Once upon a time there was a government employee who was a little bit handicapped.  She walked with a cane because her knees and ankles would periodically give out.  And sometimes her asthma got so bad she could barely walk anywhere.  But for the most part she handled it well except for those days when she sat cramped and hunched over a computer for 12-14 hours (without overtime pay) to do the work that was assigned as well as the collaboration that was pure joy.  During this time a new organization was formed that brought new changes.  They seemed to honor the work that she was doing since they kept giving her more to do.   Yet they would tell her not to work so much overtime as they gave her another assignment and then the responsibilities of an additional job that was currently vacant and out for a hiring action.  On top of this came the issue of the parking pass.  Parking was at a premium near the buildings where they worked.  And there were very few handicapped spaces as there were many senior supervisors who needed to park close.   So she would generally arrive very early and park in the covered garage, walk slowly up a single flight of stairs and take a covered walkway to the building.  This was the closest path to her desk.  And while the stairs were sometimes painful, the walk was not too bad as long as she left after just 8 hours of work.    The supervisor talked to the building manager who said that if she would bring in a special letter signed by the doctor (who had already signed a DMV form for a handicapped sticker), then they could issue a special permit parking pass for the handicap slots in the front of the building.  Now this area was uncovered and a longer route to get to her desk.  But she got the multi-page documents needed to create the form letter that doctor would sign and promised to get it signed when she next saw the doctor. And she continued to park in the garage since the parking pass didn’t seem very important except possibly when she went to an off-campus meeting and couldn’t find a parking place when returning.  Yet every time the boss and the boss’s boss saw her, they asked about the parking pass “because they cared about her health”.   Yet every time she saw the doctor, she was more concerned about her health which seemed to be getting worse.  Then came a series of incidents in the spring where messages kept getting more mixed and negative. She was continually told she was “brilliant but ….”. Our employee became so confused and  hurt that stress started to weigh heavily on her health and limiting her ability to sleep or think.  And then she started receiving new guidance that marginalized her ability to do her work –  guidance like having to ask permission to go to a meeting or send out anything unless it had been approved by a supervisor.   This meant that she could not collaborate very effectively or plan any actions. This hurt most of all because she treasured those moments where insights were shared on many topics.  Yet when she asked for permission via email no one responded so many opportunities were being missed or ignored because the supervisors didn’t think they were important.  And asking in person became difficult because there were only 3 people she could ask and they were not readily available.  And they did not always share the results of their decisions. Throughout this period,  the parking pass became a symbol of the mixed messages she was receiving. The supervisors kept bringing it up and talking about how much they cared about her health.   They never realized that they were putting out a mixed message that getting the parking pass was more important than the employee.   Another mixed message had happened a year before when she asked for a rotational assignment and was told that they couldn’t afford to let her go because they might lose her billet in the change-over in the personnel system.   So today when asked about the parking pass and told that they cared about her health, she realized that she would need to get the pass even if she never used it.   For they saw the parking pass as a failure even though it didn’t matter one bit to her when compared to being treated as a child and ignored until they needed her expertise that came from many collaborative partnerships formed over the years.  Collaborative partnerships that were now being diminished.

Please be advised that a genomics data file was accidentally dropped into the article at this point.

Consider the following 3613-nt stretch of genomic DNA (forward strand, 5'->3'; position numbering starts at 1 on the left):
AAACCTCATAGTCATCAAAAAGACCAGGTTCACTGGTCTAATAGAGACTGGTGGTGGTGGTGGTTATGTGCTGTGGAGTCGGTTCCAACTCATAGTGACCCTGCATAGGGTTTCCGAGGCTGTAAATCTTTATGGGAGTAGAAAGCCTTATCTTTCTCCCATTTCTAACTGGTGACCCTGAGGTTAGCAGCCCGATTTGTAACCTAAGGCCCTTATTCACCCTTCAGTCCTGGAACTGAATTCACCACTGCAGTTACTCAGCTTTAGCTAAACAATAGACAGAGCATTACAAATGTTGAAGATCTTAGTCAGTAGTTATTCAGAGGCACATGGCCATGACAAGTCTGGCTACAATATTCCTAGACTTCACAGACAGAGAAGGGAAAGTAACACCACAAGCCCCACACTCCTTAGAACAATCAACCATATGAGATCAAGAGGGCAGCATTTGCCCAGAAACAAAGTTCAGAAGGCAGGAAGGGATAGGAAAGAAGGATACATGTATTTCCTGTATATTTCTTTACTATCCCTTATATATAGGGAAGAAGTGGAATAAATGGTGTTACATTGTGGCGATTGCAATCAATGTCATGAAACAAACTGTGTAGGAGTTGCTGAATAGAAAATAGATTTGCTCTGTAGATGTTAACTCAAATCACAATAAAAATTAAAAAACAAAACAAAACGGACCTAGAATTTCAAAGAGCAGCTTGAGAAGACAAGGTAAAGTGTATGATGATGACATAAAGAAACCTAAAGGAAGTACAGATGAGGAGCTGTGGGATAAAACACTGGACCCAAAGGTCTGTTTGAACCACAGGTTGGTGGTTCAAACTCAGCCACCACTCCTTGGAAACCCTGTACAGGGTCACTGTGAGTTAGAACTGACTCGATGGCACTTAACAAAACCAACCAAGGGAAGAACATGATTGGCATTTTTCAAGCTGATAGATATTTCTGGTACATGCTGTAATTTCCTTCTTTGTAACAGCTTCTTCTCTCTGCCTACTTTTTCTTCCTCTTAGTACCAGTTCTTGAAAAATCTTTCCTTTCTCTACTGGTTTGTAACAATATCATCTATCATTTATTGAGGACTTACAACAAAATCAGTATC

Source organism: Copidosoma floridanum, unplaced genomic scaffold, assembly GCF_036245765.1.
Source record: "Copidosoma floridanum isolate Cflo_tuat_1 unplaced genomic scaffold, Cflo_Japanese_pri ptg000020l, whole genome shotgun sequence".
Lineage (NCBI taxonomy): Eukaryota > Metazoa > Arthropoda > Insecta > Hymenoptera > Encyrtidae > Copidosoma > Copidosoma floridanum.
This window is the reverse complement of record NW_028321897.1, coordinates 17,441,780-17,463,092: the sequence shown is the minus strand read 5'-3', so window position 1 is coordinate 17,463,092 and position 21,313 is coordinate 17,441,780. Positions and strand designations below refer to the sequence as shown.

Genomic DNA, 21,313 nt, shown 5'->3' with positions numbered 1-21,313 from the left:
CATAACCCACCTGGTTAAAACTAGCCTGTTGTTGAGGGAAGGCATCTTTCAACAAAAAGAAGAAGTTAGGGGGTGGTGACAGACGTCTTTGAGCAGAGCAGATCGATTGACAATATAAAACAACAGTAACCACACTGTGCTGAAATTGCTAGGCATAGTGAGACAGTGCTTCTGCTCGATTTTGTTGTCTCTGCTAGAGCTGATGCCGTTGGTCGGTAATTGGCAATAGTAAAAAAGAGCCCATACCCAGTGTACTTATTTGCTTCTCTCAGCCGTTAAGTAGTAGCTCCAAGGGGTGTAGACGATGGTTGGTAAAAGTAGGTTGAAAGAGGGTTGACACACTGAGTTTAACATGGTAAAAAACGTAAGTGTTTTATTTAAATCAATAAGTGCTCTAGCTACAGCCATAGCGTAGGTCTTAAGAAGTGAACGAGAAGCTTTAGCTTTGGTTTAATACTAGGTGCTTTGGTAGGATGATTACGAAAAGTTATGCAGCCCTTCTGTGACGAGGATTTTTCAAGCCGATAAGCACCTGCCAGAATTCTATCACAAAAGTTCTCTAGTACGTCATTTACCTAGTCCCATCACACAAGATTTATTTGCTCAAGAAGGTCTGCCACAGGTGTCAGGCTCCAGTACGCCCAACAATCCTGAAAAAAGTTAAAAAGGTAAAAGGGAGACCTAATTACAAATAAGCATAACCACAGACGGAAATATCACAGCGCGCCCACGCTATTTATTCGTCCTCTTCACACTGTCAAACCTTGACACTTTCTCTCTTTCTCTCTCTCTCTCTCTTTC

So how should employees how handle mixed messages?   How should bosses and managers ensure that they aren’t guilty of mixed message leadership?  Love to hear your thoughts.